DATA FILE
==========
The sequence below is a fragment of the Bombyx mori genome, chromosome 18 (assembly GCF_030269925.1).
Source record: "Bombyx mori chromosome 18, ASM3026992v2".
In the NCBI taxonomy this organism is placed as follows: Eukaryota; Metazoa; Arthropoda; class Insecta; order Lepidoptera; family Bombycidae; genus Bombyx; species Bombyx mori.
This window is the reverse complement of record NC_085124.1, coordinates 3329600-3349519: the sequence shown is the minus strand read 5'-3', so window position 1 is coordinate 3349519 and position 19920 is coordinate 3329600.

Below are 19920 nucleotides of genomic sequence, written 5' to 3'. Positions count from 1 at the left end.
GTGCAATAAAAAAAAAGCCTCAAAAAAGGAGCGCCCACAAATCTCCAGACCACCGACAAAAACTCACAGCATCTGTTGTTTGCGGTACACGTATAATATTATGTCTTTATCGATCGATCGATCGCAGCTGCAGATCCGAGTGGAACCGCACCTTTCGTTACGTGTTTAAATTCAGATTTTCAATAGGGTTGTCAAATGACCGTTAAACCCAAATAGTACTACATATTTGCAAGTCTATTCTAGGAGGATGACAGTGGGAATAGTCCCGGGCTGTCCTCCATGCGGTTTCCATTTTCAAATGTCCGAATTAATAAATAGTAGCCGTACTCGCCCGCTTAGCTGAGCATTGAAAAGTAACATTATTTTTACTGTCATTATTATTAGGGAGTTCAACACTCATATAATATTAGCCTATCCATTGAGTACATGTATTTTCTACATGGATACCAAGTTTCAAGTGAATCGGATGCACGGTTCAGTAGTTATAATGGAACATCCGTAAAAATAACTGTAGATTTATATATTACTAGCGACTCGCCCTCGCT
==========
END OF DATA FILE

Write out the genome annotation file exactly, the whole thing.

The sequence below is a fragment of the Bombyx mori genome, chromosome 18 (assembly GCF_030269925.1).
Source record: "Bombyx mori chromosome 18, ASM3026992v2".
In the NCBI taxonomy this organism is placed as follows: Eukaryota; Metazoa; Arthropoda; class Insecta; order Lepidoptera; family Bombycidae; genus Bombyx; species Bombyx mori.
This window is the reverse complement of record NC_085124.1, coordinates 3329600-3349519: the sequence shown is the minus strand read 5'-3', so window position 1 is coordinate 3349519 and position 19920 is coordinate 3329600.

Below are 19920 nucleotides of genomic sequence, written 5' to 3'. Positions count from 1 at the left end.
GTGCAATAAAAAAAAAGCCTCAAAAAAGGAGCGCCCACAAATCTCCAGACCACCGACAAAAACTCACAGCATCTGTTGTTTGCGGTACACGTATAATATTATGTCTTTATCGATCGATCGATCGCAGCTGCAGATCCGAGTGGAACCGCACCTTTCGTTACGTGTTTAAATTCAGATTTTCAATAGGGTTGTCAAATGACCGTTAAACCCAAATAGTACTACATATTTGCAAGTCTATTCTAGGAGGATGACAGTGGGAATAGTCCCGGGCTGTCCTCCATGCGGTTTCCATTTTCAAATGTCCGAATTAATAAATAGTAGCCGTACTCGCCCGCTTAGCTGAGCATTGAAAAGTAACATTATTTTTACTGTCATTATTATTAGGGAGTTCAACACTCATATAATATTAGCCTATCCATTGAGTACATGTATTTTCTACATGGATACCAAGTTTCAAGTGAATCGGATGCACGGTTCAGTAGTTATAATGGAACATCCGTAAAAATAACTGTAGATTTATATATTACTAGCGACTCGCCCTCGCT